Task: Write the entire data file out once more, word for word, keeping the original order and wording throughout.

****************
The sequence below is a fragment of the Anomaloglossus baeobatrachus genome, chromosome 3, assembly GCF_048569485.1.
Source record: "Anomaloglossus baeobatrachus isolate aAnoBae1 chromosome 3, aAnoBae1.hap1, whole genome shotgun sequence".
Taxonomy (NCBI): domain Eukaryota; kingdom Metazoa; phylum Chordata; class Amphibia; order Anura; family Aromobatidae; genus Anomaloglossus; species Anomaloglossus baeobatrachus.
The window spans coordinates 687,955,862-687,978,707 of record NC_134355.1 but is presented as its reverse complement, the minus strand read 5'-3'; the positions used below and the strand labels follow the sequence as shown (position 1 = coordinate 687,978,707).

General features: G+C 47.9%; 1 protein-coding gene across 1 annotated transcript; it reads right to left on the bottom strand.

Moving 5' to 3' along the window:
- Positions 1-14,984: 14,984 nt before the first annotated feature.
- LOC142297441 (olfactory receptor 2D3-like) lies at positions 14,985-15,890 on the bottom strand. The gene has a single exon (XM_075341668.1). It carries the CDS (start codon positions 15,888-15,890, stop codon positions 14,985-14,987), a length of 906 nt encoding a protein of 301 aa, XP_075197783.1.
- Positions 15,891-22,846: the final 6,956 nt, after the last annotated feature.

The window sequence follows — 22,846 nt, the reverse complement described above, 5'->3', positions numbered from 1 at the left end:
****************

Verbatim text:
The sequence below is a fragment of the Anomaloglossus baeobatrachus genome, chromosome 3, assembly GCF_048569485.1.
Source record: "Anomaloglossus baeobatrachus isolate aAnoBae1 chromosome 3, aAnoBae1.hap1, whole genome shotgun sequence".
Taxonomy (NCBI): domain Eukaryota; kingdom Metazoa; phylum Chordata; class Amphibia; order Anura; family Aromobatidae; genus Anomaloglossus; species Anomaloglossus baeobatrachus.
The window spans coordinates 687,955,862-687,978,707 of record NC_134355.1 but is presented as its reverse complement, the minus strand read 5'-3'; the positions used below and the strand labels follow the sequence as shown (position 1 = coordinate 687,978,707).

General features: G+C 47.9%; 1 protein-coding gene across 1 annotated transcript; it reads right to left on the bottom strand.

Moving 5' to 3' along the window:
- Positions 1-14,984: 14,984 nt before the first annotated feature.
- LOC142297441 (olfactory receptor 2D3-like) lies at positions 14,985-15,890 on the bottom strand. The gene has a single exon (XM_075341668.1). It carries the CDS (start codon positions 15,888-15,890, stop codon positions 14,985-14,987), a length of 906 nt encoding a protein of 301 aa, XP_075197783.1.
- Positions 15,891-22,846: the final 6,956 nt, after the last annotated feature.

The window sequence follows — 22,846 nt, the reverse complement described above, 5'->3', positions numbered from 1 at the left end: